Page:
Tania Smith spends every Friday in court for domestic violence protective order hearings.
A court advocate with Domestic Violence Shelter and Services, Inc., Smith has seen the physical and emotional scars left by abusers. She’s seen children and financial control used as tools to manipulate victims.
She’s seen abusers confront their victims outside the courthouse, and fear immediately spread across a victim’s face. She’s seen victims leave the courthouse with their heads hung, feeling discouraged and like they aren’t protected by the criminal justice system.
Smith knows domestic violence is pervasive in New Hanover County. She’s surrounded by it.
“There’s definitely been an increase recently in domestic violence in general,” Smith said.
Cut off from family and friends, the pandemic left victims even more isolated, sheltering in place in homes that might not have been safe for them.
Earlier coverage: Wilmington police: Two found dead from gunshot wounds
In recent months, Wilmington has seen two domestic violence situations that have ended in apparent murder-suicides.
On Nov. 9, 2021, the Wilmington Police Department responded to an urgent check welfare call just before 8 a.m. at an apartment complex at 4100 Hearthside Drive. Inside, two people were found dead: one 19-year-old female who died from a gunshot wound and a 23-year-old male with a self-inflicted gunshot wound.
Less than a month later, police responded to the Holly Tree Racquet Club where two people died in another apparent murder-suicide.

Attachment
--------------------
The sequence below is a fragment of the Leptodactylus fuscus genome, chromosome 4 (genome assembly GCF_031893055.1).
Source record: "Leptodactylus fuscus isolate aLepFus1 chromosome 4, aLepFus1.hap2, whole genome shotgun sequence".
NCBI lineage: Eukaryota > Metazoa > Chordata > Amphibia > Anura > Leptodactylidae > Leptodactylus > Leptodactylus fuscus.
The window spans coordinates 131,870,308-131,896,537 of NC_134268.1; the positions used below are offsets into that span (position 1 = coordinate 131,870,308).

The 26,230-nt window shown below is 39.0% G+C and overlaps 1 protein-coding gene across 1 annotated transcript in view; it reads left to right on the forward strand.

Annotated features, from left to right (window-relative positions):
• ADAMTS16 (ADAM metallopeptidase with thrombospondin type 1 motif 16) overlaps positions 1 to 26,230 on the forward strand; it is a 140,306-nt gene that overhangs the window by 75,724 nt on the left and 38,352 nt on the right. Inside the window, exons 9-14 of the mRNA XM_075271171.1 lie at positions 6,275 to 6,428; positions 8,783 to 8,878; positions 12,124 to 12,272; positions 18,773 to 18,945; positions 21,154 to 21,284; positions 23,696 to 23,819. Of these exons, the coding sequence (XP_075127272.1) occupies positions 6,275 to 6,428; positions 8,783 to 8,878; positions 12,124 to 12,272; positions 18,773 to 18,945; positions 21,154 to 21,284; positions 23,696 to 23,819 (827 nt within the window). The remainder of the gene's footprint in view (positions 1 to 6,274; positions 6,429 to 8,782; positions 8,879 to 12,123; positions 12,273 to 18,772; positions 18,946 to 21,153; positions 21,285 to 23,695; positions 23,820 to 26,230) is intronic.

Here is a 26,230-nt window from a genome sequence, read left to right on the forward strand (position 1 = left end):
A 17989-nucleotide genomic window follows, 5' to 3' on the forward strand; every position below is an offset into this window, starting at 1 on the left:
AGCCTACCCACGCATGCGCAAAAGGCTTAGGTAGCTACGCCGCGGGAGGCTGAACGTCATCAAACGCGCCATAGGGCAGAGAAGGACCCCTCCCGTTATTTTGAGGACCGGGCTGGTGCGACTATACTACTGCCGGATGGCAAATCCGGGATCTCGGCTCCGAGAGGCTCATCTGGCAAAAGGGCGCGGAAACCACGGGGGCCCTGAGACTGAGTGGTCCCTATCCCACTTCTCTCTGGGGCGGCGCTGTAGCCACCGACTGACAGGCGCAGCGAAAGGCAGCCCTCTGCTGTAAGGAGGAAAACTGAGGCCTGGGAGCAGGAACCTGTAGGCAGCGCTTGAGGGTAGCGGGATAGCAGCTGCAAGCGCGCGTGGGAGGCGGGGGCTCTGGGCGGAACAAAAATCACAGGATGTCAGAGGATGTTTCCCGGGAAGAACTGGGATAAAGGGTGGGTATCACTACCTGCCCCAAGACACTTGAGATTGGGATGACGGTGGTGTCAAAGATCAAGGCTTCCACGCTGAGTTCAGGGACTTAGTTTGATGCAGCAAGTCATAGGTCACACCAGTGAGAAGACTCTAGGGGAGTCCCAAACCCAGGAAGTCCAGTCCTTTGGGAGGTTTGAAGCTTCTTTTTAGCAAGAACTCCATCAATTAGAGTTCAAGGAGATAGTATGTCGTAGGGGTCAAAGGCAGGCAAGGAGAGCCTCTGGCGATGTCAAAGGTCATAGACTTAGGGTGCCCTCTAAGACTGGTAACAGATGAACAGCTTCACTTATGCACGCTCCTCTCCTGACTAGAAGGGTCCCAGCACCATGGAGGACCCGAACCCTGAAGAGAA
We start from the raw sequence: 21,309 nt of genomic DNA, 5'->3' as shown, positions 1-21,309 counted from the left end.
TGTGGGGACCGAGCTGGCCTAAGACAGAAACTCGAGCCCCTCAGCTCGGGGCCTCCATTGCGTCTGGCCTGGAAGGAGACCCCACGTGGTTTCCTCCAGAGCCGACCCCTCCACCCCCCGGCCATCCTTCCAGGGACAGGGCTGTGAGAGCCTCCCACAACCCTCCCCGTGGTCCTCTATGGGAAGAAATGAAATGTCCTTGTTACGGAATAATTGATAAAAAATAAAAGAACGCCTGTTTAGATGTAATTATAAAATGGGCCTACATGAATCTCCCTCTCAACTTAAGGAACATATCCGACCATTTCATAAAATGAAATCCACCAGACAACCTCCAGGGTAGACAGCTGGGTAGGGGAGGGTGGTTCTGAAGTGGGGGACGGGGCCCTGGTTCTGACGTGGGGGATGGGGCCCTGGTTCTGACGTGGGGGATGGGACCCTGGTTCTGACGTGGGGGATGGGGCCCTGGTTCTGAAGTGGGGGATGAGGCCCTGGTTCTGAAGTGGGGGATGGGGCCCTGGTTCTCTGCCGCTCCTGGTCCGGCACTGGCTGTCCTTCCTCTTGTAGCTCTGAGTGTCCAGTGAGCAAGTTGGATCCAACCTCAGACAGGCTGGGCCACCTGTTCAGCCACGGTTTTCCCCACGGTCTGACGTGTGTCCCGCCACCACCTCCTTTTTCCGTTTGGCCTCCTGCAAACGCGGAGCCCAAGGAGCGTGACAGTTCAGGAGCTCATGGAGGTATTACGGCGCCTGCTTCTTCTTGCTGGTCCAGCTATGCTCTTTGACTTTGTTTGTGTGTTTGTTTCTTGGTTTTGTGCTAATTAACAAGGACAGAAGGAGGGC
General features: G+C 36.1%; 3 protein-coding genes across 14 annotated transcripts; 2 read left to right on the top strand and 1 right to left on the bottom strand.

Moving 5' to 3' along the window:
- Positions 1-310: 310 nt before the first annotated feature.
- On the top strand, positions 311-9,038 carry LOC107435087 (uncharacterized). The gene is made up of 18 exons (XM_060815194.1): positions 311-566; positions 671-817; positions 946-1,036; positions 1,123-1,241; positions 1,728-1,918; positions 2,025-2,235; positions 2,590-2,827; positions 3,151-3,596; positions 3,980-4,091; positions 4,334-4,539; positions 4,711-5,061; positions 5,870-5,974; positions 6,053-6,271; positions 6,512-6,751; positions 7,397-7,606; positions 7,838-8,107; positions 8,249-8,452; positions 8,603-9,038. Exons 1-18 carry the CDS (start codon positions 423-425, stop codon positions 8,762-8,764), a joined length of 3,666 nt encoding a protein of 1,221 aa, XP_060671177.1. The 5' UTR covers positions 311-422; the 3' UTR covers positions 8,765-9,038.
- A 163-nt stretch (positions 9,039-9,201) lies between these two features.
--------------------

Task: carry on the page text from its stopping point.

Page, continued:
‘Listen to them’
Mandy Houvouras, director of direct services and outreach with Domestic Violence Shelter and Services, Inc., said when domestic violence homicides, serious threats and assaults occur, it’s often after a victim attempts to leave an abusive relationship.
“That’s when the abuser is losing all of this control that they’ve had,” she said. “The moral of that story is not that people should stay, but it’s that we need to listen to them.”
Houvouras said domestic violence is an ongoing issue in Wilmington and the larger community, and one that’s been exacerbated by the COVID-19 pandemic.
Since 2019, she said, the organization has seen an “alarming increase in demand for services and support.”
In 2020, Houvouras said, the shelter saw a dramatic increase in the number of shelter nights it provided for domestic violence survivors – from 2,742 in 2019 to 9,364 in 2020. In 2021, that number was still more than 8,000.
The number of total services provided by the agency climbed from 8,240 in 2019 to more than 11,000 in 2020 and more than 10,600 in 2021.
To see those numbers jump during a time when many people may not be seeking services due to COVID-19, she said, is concerning.
According to data from the New Hanover County 911 Center, the county as a whole saw more than 5,400 domestic calls in 2021, up slightly from around 5,390 in each 2019 and 2020. The number of calls reporting domestic violence with weapons rose slightly from 356 in 2019 to 366 in 2020, then fell to just more than 324 in 2021.
The Wilmington Police Department saw nearly 200 more domestic calls in 2021 than in 2020, with 3,371 calls in 2020 and 3,558 as of the last week of 2021.
“When you look at numbers like that, it’s staggering,” Houvouras said. “As a community, we’re not aware that it’s happening on the level that it is.”